received path(s) into the outgoing signaling message(s).

2.3.4.  Scenario: Advanced Load Balancing (ALB) Example

   Figure 5 illustrates a problem that stems from the coupling between
   BGP and IGP in the BGP decision process.  If a significant portion of
   the traffic destined for the data center (or customer network) enters
   a PCE-enabled network from AS 1 and all IGP links' weights are the
   same, then both PE3 and PE4 will prefer to reach the data center
   using the routes advertised by PE2.  PE5 will use the router-IDs of
   PE1 and PE2 to break the tie and might therefore also select to use
   the path through PE2 (if the router ID of PE2 is smaller than that of
   PE1).  Either way, the net result is that the link between PE2 and CE
   will carry most of the traffic while the link between PE1 and the
   Customer Edge (CE) will be mostly idle.

























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                           ..............................
                           .          AS 1              .
                           .                            .
                           .   +---+   +---+   +----+   .
                           ....|PE8|...|PE9|...|PE10|....
                               +---+   +---+   +----+
                                 |       |       |
                               +---+   +---+   +---+
                         ......|PE3|...|PE4|...|PE5|......
                         .     +---+   +---+   +---+     .
    ..............     +---+     \      /    ___/      +---+
    .            .    _|PE2|_____+--+__/    /         _|PE6|
    .           +--+ / +---+     |P1|_____+--+_______/ +---+
    . Customer  |CE|=    .       +--+     |P2|           .
    . Network   +--+ \_+---+        \     +--+           .
    .            .     |PE1|________+--+___/|     x===x  .  PCE used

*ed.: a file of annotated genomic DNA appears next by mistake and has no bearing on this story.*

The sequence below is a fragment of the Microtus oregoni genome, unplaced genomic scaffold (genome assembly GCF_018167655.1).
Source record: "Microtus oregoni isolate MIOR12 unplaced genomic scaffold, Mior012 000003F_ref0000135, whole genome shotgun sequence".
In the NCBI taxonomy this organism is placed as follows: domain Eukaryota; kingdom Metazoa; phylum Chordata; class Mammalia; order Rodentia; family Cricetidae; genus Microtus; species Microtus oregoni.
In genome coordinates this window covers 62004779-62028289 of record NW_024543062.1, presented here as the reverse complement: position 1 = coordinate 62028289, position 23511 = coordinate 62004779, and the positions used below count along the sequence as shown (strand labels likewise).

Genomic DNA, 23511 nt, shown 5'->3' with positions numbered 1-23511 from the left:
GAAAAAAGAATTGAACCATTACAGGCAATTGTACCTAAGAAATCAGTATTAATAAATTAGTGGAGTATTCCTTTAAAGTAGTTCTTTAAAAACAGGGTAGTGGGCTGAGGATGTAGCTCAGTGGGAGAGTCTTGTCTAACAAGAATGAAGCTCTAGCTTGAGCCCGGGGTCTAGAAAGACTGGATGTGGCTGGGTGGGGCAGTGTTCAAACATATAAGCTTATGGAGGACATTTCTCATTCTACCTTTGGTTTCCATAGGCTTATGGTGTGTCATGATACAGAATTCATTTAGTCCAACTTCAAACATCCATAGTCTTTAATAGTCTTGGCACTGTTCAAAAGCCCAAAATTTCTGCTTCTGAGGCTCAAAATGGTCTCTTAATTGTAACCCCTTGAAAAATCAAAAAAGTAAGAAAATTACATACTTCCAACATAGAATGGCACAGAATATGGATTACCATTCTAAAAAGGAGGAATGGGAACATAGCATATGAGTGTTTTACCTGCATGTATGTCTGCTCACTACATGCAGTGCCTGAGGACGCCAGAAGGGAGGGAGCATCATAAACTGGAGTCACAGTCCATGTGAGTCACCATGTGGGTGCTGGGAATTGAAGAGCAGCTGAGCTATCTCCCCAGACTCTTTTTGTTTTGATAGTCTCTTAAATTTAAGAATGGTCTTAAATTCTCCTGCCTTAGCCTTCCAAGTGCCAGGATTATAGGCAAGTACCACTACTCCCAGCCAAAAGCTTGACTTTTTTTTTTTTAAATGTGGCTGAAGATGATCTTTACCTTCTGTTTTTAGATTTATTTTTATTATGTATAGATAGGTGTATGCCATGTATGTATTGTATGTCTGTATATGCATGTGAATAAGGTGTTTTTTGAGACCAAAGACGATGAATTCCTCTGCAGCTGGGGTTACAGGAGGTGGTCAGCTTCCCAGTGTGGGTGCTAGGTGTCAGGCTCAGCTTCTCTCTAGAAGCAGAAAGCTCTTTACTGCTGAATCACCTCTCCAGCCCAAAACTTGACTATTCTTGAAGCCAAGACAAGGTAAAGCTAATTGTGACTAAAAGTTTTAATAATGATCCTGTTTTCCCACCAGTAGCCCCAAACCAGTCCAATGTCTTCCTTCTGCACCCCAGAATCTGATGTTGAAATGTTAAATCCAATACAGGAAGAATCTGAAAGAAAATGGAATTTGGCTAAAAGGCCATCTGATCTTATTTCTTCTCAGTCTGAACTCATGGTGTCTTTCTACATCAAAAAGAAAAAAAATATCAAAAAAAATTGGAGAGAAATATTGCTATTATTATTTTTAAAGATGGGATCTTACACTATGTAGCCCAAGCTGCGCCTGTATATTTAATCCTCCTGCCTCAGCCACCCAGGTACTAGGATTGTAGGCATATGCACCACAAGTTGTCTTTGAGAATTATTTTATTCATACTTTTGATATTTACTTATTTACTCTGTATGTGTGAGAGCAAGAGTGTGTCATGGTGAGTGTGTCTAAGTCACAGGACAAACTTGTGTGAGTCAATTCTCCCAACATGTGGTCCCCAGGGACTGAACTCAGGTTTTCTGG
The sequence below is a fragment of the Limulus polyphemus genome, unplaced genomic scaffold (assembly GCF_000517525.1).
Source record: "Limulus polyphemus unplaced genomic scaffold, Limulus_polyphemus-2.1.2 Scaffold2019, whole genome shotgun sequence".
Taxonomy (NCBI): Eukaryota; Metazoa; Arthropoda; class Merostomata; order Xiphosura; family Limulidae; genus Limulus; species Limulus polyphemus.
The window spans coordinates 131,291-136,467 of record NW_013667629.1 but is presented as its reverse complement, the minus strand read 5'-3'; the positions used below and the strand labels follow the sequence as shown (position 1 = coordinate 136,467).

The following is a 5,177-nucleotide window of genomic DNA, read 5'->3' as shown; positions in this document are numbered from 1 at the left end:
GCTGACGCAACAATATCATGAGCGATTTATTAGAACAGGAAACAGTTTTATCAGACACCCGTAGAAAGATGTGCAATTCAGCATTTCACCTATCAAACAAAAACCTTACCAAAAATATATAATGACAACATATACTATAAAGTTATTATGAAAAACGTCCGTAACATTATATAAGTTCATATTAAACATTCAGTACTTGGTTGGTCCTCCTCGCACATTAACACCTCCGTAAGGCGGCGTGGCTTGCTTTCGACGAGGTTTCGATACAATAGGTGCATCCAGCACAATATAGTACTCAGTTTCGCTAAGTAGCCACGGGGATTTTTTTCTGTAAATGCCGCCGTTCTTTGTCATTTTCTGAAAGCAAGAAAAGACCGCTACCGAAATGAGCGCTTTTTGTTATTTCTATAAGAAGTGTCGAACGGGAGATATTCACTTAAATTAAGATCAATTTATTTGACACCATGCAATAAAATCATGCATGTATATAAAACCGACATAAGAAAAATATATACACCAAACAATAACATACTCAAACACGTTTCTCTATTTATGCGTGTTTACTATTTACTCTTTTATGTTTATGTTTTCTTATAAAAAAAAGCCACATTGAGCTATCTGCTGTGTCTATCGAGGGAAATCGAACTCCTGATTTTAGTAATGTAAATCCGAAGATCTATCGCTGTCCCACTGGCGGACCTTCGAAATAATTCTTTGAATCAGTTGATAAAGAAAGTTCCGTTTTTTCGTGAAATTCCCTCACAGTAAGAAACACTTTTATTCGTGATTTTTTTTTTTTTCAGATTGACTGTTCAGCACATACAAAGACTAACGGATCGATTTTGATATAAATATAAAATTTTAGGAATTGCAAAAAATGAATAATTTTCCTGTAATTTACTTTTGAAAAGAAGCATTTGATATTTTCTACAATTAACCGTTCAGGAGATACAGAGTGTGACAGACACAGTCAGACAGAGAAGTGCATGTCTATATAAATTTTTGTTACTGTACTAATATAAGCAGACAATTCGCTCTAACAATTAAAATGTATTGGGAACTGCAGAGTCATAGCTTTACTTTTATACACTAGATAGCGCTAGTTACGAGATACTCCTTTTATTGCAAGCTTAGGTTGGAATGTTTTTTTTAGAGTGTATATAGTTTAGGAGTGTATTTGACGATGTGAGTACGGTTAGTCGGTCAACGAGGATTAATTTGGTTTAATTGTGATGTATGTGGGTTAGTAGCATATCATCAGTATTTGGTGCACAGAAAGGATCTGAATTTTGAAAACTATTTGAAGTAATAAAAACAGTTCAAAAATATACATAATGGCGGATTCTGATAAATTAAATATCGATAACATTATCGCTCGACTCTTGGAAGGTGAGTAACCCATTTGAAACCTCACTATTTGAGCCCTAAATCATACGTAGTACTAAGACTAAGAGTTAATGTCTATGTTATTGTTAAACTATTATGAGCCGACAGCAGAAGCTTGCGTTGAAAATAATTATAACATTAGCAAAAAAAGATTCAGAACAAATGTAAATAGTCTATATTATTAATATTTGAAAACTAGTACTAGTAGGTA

..............     +---+        |P3|    |     |PCE|  .  by all
                         .          +--+    |     x===x  .  AS0 nodes
                         .    AS 0         +---+         .
                         ..................|PE7|..........
                                           +---+

                     Figure 5: Advanced Load Balancing

   This is a common problem for providers and customers alike.  Analysis
   of Netflow records, see [IRSCP], for a large ISP network on a typical
   day has shown that for 71.8% of multi-homed customers, there is a
   complete imbalance, where the most loaded link carries all the
   traffic and the least loaded link carries none.

   PCE policies can address this problem by basing the routing decision
   at the ingress routers on the offered load towards the multi-homed
   customer.  For example, in Figure 5, PCE policies could be configured
   such that traffic load is monitored (e.g., based on Netflow data) at
   ingress routers PE3 to PE7 towards the data center prefixes served by
   egress routers PE1 and PE2.  Using this offered load information, the
   path computations returned by PCE, based on the enabled PCE policies,
   can direct traffic to the appropriate egress router, on a per-ingress
   router basis.  For example, the PCE path computation might direct
   traffic from both PE4 and PE5 to egress PE1, thus overriding the
   default IGP based selection.  Alternatively, traffic from each
   ingress router to each egress link could be split 50-50.